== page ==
Another trader Shaon from Rajbari said he has been holding nearly 1,200 maunds of premium quality raw jute in stock for a long time and could not sell it due to customer shortages.

“Many farmers in my area also have thousands of maunds of raw jute in stock. The situation is the same all over the country,” he added.

Millers said most mills have hundreds of tonnes of jute yarn and fabrics in stock while many even failed to export the previous season’s goods, which is why factories are bound to cut their workforce. They also said in addition to the global economic crisis, high raw jute prices in the domestic market and poor marketing are also among the key reasons behind this situation.

Monami Impex Director Syed Ali Alfe Sany Akash said there are almost no factories that do not have the previous year’s jute in stock. “How will they continue business?”

He said EPB data shows excellent export performance in FY21 but the reality is value went up due to high prices but it is declining in terms of quantity.

Diversification, better marketing stressed

According to the EPB, Bangladesh is still exporting traditional jute items, such as bags, sacks, yarn, and raw jute. After importing these, buyers are making value-added items, such as carpets, premium quality bags, and others.

As raw jute exports were opened, India, China, and Pakistan are now focusing on importing from Bangladesh and then exporting to other countries. That is why raw jute is becoming more important to buyers than yarn and fabrics.

On the other hand, due to the global economic crisis, consumers have also started reusing jute goods.

Oporajeo Chief Executive Officer Kazi Monir Hossain said consumers do not make new purchases if they think they can reuse bags or other goods. “We need new export items but are not focusing on that.”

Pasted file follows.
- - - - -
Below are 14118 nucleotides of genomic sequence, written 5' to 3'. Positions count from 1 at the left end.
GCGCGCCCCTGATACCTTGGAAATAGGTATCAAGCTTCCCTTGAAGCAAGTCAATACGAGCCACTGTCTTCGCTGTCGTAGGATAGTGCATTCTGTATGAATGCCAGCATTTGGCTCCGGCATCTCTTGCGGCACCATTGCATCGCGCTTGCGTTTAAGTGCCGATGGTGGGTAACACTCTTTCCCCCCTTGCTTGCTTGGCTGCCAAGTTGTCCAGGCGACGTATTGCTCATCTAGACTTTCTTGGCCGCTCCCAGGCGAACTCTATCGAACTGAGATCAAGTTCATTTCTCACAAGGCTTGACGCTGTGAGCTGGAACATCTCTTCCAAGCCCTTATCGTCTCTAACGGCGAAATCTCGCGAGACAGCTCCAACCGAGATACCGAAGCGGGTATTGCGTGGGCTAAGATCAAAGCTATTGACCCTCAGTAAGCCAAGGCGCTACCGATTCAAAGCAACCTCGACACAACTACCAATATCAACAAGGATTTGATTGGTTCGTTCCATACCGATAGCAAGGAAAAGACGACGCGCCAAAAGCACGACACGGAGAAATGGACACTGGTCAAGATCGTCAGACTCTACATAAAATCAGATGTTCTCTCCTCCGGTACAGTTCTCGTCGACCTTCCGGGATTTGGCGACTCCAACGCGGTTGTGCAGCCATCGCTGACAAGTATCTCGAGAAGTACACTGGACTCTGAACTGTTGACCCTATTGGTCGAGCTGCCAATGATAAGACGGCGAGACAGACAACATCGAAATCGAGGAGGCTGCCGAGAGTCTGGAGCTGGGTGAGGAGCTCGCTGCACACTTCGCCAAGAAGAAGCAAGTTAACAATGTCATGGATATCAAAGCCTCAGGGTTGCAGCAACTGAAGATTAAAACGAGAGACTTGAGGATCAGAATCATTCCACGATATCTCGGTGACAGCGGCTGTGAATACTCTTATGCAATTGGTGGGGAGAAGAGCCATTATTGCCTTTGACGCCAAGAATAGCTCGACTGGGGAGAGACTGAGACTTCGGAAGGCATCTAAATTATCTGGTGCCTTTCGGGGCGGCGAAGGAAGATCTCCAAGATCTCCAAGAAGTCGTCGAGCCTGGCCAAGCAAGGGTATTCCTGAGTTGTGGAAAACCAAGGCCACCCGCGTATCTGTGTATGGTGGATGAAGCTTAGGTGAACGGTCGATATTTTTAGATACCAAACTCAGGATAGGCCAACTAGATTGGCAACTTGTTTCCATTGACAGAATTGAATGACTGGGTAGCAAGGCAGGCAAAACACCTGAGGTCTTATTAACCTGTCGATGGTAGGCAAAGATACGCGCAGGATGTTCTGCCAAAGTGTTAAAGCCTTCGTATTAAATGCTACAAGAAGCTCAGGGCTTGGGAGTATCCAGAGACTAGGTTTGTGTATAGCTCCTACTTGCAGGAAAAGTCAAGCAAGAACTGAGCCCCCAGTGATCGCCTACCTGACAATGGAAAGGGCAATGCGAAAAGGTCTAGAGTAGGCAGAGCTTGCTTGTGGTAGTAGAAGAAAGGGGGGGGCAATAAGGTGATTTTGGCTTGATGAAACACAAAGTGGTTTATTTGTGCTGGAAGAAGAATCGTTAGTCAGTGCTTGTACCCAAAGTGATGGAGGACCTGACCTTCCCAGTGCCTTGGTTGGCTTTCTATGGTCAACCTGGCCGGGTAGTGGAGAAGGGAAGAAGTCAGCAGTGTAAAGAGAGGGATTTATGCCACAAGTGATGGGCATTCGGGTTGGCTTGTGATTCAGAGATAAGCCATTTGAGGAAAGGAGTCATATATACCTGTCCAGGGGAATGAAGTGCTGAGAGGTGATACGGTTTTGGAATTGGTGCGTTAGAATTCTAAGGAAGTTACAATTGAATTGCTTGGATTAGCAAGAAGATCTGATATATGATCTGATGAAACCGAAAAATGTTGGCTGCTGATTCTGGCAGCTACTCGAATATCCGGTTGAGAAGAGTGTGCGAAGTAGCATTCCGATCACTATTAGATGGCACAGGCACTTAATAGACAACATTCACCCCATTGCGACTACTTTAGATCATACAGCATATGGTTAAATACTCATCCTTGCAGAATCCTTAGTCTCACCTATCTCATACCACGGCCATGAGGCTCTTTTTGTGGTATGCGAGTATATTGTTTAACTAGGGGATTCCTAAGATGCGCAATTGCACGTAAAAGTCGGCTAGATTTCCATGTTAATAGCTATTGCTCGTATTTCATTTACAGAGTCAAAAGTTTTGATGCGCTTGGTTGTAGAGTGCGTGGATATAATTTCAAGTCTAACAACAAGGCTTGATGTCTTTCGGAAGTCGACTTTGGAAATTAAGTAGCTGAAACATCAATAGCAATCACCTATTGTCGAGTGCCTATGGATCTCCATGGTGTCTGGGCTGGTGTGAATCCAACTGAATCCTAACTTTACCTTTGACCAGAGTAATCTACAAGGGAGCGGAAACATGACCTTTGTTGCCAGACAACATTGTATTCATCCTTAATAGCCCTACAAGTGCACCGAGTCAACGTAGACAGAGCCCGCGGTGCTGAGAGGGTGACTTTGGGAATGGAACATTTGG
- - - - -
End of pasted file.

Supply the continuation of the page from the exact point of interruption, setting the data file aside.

He said Bangladesh could earn hundreds of millions of USD through exporting premium quality bags. “But due to a lack of innovation and poor marketing, we are not getting opportunities.”

Esrat said the apparel sector was working on product diversification and the government was also providing policy support for that but the jute sector was lagging far behind.

India’s anti-dumping duty

In January 2017, India imposed an anti-dumping duty, ranging from $19 to $352 per tonne for five years, on jute exports from Bangladesh.

After the period expired on January 1 this year, the neighbouring country started a review to keep the duty for a longer period and finally decided to do so.

BJMA Chairman Abul Hossain said India would be a big market if the government could negotiate with them. “Due to export barriers, we are able to export only raw jute.”

Esrat said the Indian business community is interested in withdrawing the anti-dumping duty.

“We believe if our commerce and foreign ministries take strong initiatives, India will lift it. If the duty is removed, Bangladesh will be able to earn at least $300 million annually from India through exporting jute.”